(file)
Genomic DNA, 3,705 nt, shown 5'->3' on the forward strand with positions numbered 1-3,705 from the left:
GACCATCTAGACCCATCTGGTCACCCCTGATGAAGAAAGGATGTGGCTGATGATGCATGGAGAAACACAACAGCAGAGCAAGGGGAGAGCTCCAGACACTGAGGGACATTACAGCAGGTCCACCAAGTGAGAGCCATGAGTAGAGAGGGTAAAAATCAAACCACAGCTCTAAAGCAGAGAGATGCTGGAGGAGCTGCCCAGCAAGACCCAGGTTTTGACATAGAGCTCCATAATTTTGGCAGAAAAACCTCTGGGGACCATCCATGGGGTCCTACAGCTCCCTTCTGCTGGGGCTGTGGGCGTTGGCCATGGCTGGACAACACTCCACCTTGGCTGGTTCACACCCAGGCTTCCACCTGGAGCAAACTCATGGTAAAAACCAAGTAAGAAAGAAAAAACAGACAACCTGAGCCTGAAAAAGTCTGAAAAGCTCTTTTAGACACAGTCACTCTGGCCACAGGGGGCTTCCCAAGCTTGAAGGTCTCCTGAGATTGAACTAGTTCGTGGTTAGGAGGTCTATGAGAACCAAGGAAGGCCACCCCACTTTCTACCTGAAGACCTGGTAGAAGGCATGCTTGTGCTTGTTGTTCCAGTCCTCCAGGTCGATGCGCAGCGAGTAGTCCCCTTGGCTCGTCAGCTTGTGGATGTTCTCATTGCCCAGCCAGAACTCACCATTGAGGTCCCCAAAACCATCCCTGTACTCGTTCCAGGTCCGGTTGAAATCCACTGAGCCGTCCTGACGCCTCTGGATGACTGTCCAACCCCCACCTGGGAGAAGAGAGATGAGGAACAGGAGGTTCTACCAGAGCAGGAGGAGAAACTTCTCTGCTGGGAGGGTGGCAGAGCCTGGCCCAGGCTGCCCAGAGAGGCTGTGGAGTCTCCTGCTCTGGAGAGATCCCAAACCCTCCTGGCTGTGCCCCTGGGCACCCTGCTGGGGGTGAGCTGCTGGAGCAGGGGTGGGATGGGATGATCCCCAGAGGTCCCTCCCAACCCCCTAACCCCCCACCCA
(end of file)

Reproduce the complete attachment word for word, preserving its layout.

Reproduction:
Genomic DNA, 3,705 nt, shown 5'->3' on the forward strand with positions numbered 1-3,705 from the left:
GACCATCTAGACCCATCTGGTCACCCCTGATGAAGAAAGGATGTGGCTGATGATGCATGGAGAAACACAACAGCAGAGCAAGGGGAGAGCTCCAGACACTGAGGGACATTACAGCAGGTCCACCAAGTGAGAGCCATGAGTAGAGAGGGTAAAAATCAAACCACAGCTCTAAAGCAGAGAGATGCTGGAGGAGCTGCCCAGCAAGACCCAGGTTTTGACATAGAGCTCCATAATTTTGGCAGAAAAACCTCTGGGGACCATCCATGGGGTCCTACAGCTCCCTTCTGCTGGGGCTGTGGGCGTTGGCCATGGCTGGACAACACTCCACCTTGGCTGGTTCACACCCAGGCTTCCACCTGGAGCAAACTCATGGTAAAAACCAAGTAAGAAAGAAAAAACAGACAACCTGAGCCTGAAAAAGTCTGAAAAGCTCTTTTAGACACAGTCACTCTGGCCACAGGGGGCTTCCCAAGCTTGAAGGTCTCCTGAGATTGAACTAGTTCGTGGTTAGGAGGTCTATGAGAACCAAGGAAGGCCACCCCACTTTCTACCTGAAGACCTGGTAGAAGGCATGCTTGTGCTTGTTGTTCCAGTCCTCCAGGTCGATGCGCAGCGAGTAGTCCCCTTGGCTCGTCAGCTTGTGGATGTTCTCATTGCCCAGCCAGAACTCACCATTGAGGTCCCCAAAACCATCCCTGTACTCGTTCCAGGTCCGGTTGAAATCCACTGAGCCGTCCTGACGCCTCTGGATGACTGTCCAACCCCCACCTGGGAGAAGAGAGATGAGGAACAGGAGGTTCTACCAGAGCAGGAGGAGAAACTTCTCTGCTGGGAGGGTGGCAGAGCCTGGCCCAGGCTGCCCAGAGAGGCTGTGGAGTCTCCTGCTCTGGAGAGATCCCAAACCCTCCTGGCTGTGCCCCTGGGCACCCTGCTGGGGGTGAGCTGCTGGAGCAGGGGTGGGATGGGATGATCCCCAGAGGTCCCTCCCAACCCCCTAACCCCCCACCCA